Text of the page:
Modi had told the UNGA that June 21 was the longest day of the year in the Northern Hemisphere and has special significance in many parts of the world. This initiative found support from many global leaders and more than 175 countries, including the US, Canada and, Trinidad and Tobago co-sponsored the resolution as it had the highest number of co-sponsors ever for any UNGA resolution of such nature, Gupta noted.

“Yoga remains an invaluable gift of India’s ancient tradition for over 6000 years. It embodies unity of mind and body, thought and action, a holistic approach to health and well-being. It is not about exercise but to discover the sense of oneness with yourself, the world and the nature. By changing our lifestyle and creating consciousness, it can help us deal with climate change,” Gupta added. (IANS)

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Claiming Bias, U.S.A. And Israel Pull Out Of UNESCO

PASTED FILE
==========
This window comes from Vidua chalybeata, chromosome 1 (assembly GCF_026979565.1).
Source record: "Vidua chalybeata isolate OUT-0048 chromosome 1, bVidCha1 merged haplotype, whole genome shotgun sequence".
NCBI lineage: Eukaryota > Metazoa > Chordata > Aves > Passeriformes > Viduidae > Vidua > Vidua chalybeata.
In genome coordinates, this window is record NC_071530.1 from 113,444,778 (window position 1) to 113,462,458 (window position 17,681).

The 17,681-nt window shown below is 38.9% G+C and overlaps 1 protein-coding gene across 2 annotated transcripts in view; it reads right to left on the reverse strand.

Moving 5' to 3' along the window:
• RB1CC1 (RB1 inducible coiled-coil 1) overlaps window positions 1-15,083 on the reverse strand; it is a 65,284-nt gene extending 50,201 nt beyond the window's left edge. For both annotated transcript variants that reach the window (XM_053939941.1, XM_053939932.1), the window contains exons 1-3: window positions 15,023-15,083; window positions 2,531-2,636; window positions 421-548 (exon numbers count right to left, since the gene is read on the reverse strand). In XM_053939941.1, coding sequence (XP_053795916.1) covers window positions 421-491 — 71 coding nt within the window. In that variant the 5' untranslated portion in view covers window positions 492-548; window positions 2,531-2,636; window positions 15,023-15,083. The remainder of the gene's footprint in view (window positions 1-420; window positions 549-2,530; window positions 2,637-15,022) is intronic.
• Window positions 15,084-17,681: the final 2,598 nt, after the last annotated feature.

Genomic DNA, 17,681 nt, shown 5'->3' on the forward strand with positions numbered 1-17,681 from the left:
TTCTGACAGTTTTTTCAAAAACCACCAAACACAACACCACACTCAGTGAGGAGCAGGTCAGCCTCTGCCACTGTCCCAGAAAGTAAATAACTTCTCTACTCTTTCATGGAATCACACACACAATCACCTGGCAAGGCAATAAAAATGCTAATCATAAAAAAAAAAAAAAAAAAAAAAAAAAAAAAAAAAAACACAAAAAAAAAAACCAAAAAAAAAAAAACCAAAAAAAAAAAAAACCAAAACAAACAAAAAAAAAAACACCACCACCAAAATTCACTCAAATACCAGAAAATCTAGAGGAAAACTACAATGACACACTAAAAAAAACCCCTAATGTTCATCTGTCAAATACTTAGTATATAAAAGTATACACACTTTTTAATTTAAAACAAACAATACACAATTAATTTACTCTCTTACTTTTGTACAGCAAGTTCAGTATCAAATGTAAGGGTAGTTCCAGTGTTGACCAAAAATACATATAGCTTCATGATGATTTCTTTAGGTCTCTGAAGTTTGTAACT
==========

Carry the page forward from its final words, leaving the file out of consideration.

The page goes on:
The U.S. could potentially seek that status during UNESCO Executive Board meetings in April.

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The logo of the United Nations Educational, Scientific and Cultural Organisation (UNESCO) is seen druing a conference at UNESCO headquarters in Paris, France, Nov. 4, 2017. VOA

The United States and Israel officially quit of the U.N.’s educational, scientific and cultural agency at the stroke of midnight, the culmination of a process triggered more than a year ago amid concerns that the organization fosters anti-Israel bias.

The withdrawal is mainly procedural yet serves a new blow to UNESCO, co-founded by the U.S. after World War II to foster peace.

The Trump administration filed its notice to withdraw in October 2017 and Israeli Prime Minister Benjamin Netanyahu followed suit.